Often when we think of aliens, we think of superintelligent beings far more advanced than ourselves. Since 1961 scientists have estimated the number of such advanced creatures using the famous Drake equation (see box at right). Frank Drake, who is now chairman of the Board of Trustees of the Search for Extraterrestrial Intelligence (SETI) Institute, came up with the equation to answer his own question: "What do we need to know about to discover life in space?" He assumed these other life-forms would necessarily possess the intelligence and technology to "broadcast" their existence to the universe.
But what if most aliens didn't have such smarts? What then would we need to know to find them? In fact, many scientists are now suggesting that when we discover extraterrestrial life¿if we do¿it won't resemble the cunning eight-eyed rivals of Star Trek episodes. Instead, they say, it will most likely come in the form of tiny microbes. With that in mind, astrobiologists have for some time carefully examined microbial life in extreme environments here on Earth. And now scientists at NASA's Jet Propulsion Lab (JPL) are working on ways to search for other types of microbial life that are "non-Earthcentric."
"It's a simple-sounding thing, but it's hard as heck to do," says Kenneth Nealson, a microbiologist who heads up the astrobiology unit at JPL. "Could we detect life if you don't get to use RNA, DNA or protein, or all the things people use to find it?" The answer isn't clear.
Nealson and his team are trying to "figure out how to frame the search for life if you didn't know what it was." So-called biosignatures, they say, will be key to finding places that may hold life and deserve further study. Those signatures could include interesting chemical compositions, meaningful structures or movements, signs of replication, or notable patterns of energy.
Chemical composition is a tough signature to find, Nealson says. Researchers don't know precisely what chemicals might be needed to create and support life. Some assume that carbon and water are likely candidates elsewhere in the universe, as they are here¿a belief that has fueled the excitement over detecting water on Mars and Europa, Jupiter¿s icy moon. But not everyone agrees. Scientists have at least ruled out some elements: they say that life will not be silica-based because the bonding patterns are too weak. Carbon atoms, in contrast, form sturdy double bonds with one another.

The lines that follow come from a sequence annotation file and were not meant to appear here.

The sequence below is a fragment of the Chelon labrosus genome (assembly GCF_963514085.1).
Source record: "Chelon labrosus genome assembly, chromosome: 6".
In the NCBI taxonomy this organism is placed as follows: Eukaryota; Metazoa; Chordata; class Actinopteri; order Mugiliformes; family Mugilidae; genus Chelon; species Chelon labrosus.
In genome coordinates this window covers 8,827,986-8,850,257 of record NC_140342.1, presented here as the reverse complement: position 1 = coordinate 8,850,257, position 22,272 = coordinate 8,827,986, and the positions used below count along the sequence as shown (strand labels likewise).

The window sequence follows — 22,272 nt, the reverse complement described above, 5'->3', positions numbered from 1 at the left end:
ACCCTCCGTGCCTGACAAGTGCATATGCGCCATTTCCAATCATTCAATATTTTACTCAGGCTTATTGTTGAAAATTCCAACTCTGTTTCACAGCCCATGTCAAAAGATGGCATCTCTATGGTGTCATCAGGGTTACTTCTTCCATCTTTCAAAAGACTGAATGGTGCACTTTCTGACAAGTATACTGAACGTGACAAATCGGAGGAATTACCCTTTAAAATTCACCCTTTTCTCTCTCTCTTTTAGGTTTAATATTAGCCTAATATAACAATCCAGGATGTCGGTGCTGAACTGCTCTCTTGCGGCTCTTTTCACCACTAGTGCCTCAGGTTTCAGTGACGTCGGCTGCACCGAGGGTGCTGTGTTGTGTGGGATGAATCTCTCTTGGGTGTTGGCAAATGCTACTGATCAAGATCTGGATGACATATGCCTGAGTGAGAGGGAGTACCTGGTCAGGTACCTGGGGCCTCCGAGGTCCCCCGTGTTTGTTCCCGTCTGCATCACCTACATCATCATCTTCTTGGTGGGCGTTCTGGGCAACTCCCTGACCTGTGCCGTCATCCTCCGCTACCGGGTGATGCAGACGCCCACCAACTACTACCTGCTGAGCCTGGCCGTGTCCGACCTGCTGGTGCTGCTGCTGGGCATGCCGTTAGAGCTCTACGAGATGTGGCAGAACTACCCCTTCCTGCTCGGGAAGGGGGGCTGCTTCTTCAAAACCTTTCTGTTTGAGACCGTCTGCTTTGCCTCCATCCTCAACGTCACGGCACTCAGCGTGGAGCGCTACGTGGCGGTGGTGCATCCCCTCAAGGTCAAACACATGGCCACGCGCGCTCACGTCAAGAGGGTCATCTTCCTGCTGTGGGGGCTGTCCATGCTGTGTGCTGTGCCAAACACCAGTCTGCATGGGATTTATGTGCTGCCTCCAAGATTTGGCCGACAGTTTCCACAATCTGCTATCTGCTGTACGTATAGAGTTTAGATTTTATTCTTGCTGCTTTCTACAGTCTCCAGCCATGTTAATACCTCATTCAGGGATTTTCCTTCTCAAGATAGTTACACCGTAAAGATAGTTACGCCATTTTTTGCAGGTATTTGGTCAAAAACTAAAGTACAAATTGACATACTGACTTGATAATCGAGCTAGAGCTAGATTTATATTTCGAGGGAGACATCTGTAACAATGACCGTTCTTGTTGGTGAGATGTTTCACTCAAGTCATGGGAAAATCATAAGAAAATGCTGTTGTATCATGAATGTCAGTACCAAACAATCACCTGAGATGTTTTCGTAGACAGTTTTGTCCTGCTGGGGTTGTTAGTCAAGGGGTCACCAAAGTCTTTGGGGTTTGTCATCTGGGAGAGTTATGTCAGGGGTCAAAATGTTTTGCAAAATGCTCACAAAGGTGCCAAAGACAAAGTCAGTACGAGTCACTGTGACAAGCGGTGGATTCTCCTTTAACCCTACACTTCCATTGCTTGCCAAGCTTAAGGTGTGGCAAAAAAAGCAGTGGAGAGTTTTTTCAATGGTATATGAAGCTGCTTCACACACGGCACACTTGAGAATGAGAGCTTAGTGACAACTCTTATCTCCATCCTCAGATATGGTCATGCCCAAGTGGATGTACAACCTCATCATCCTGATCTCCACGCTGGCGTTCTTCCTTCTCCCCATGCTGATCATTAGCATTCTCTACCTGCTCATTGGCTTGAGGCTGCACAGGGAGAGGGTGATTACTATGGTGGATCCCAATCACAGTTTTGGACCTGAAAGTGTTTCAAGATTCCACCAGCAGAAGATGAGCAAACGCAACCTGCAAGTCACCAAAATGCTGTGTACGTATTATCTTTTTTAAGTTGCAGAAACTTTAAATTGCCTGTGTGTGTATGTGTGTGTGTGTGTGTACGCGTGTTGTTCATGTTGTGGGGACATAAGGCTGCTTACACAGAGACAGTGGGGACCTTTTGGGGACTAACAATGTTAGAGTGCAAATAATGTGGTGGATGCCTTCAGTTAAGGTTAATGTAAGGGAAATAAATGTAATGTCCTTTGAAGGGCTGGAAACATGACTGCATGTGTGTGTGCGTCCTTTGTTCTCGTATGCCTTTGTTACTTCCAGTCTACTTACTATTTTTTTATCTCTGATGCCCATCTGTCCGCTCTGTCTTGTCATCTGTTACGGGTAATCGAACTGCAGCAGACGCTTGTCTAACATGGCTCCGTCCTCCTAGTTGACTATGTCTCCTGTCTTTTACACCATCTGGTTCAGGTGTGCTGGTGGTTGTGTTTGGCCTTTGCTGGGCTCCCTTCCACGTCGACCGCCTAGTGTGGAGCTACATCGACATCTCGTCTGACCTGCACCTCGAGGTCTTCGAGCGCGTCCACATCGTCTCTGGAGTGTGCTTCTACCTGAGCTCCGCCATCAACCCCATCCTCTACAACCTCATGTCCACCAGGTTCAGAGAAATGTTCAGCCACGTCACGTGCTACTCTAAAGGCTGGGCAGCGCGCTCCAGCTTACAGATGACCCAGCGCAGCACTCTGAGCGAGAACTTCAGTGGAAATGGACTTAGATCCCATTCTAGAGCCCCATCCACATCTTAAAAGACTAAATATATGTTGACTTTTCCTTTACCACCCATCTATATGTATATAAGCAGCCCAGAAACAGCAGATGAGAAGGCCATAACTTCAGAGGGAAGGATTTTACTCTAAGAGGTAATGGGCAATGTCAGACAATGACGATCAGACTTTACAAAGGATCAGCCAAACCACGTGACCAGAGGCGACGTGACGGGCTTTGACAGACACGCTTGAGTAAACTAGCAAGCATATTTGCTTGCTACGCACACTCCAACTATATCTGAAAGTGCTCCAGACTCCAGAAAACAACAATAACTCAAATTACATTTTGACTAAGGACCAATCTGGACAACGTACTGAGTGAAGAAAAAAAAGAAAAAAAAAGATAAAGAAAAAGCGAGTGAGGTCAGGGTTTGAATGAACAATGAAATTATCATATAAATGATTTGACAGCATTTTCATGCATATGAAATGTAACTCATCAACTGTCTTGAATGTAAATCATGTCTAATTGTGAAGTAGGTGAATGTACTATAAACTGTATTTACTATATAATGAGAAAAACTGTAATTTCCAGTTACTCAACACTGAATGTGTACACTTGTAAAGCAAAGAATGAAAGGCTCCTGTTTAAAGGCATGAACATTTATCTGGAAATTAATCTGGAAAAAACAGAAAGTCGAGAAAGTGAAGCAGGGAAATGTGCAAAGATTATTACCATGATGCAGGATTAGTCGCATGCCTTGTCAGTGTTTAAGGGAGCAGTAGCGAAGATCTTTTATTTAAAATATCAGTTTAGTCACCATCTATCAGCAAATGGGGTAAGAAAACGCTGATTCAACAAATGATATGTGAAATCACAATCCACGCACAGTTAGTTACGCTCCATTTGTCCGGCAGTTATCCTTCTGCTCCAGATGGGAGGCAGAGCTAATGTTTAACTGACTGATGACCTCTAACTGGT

An easier signature to recognize may well be distinctive flows of energy. Any form of life would necessarily create some kind of energy imbalance in its use of chemicals for fuel and in the resulting metabolized products, Nealson notes. And many life-forms on Earth have developed catalysts that allow them to get a jump on the normal chemical breakdowns in their environment. In other worlds, this acceleration of chemical-element interactions should stand out against everyday chemical reactions, such as the oxidation of minerals.
Writing in the first volume of a new journal called Astrobiology, Nealson and co-author Pamela Conrad, also at JPL, mapped out the beginnings of the technical path for tracking such energy flows, as well as other possible signs of life. They note that on-site laboratory methods¿including atom probes and portable x-ray fluorescence or mass spectrometers¿offer one way to start looking for signals on planets and other satellites close to home, among them Mars and Europa.
"The insight they have that may make a whole lot of sense on Mars is that you want to be able to scan quickly a lot of surface area and pick out those areas with some signature that says, 'Here is something potentially interesting,'" SETI researcher Christopher Chyba says. "It allows you to ignore the rest of the sample. You can't scan a square meter of rock looking for a bug."
Nealson and his team suggest that, through testing on Earth, scientists must first build a biosignature database of sorts. "We want to show that you would not miss life here using those methods," Nealson says. Such testing would also require taking measurements in a "dead" environment, such as the moon, to ensure that their approach didn't detect life where it wasn't. In the end, Chyba says, "it's a question of suspicion, not of proof.